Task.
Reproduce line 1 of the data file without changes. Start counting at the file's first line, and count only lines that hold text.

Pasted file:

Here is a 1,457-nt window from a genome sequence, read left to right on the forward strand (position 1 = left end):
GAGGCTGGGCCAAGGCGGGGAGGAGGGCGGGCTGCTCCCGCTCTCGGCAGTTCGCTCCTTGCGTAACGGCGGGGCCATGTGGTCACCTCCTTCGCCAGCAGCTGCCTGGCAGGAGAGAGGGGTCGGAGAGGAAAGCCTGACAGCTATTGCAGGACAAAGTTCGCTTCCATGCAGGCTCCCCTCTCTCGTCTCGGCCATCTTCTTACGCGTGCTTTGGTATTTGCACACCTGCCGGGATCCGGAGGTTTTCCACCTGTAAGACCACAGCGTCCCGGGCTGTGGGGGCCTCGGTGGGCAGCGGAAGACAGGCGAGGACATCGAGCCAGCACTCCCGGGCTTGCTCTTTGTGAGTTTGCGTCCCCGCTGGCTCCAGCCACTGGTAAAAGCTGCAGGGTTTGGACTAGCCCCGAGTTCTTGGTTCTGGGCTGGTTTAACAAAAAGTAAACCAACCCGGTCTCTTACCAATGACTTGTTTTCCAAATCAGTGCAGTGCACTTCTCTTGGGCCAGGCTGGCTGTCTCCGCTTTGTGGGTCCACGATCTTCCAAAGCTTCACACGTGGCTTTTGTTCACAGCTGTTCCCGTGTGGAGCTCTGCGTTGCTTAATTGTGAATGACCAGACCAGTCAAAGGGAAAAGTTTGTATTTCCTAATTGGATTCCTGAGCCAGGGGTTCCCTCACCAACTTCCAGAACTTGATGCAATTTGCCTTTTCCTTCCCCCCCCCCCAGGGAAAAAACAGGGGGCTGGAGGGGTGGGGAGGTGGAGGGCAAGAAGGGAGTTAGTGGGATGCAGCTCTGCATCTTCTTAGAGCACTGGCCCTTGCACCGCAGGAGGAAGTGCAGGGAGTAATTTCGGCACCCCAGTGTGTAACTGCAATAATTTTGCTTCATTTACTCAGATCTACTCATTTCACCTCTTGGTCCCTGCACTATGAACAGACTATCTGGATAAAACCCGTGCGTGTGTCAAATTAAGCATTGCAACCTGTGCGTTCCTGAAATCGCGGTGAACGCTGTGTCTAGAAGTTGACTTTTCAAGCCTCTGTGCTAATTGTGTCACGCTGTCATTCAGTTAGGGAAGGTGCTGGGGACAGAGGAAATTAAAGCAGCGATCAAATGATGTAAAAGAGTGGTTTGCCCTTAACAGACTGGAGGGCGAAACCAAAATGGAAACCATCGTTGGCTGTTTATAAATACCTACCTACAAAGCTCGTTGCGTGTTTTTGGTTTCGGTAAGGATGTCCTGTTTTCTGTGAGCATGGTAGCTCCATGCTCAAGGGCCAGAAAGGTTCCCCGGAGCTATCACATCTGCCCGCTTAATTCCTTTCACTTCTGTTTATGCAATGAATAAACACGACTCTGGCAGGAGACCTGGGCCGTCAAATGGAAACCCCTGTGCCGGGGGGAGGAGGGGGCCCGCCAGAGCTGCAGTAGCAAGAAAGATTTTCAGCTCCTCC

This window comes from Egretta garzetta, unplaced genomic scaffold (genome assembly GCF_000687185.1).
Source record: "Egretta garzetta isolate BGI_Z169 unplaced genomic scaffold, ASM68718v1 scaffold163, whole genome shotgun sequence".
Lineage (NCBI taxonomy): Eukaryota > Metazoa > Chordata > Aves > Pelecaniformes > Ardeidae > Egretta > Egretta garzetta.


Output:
Here is a 1,457-nt window from a genome sequence, read left to right on the forward strand (position 1 = left end):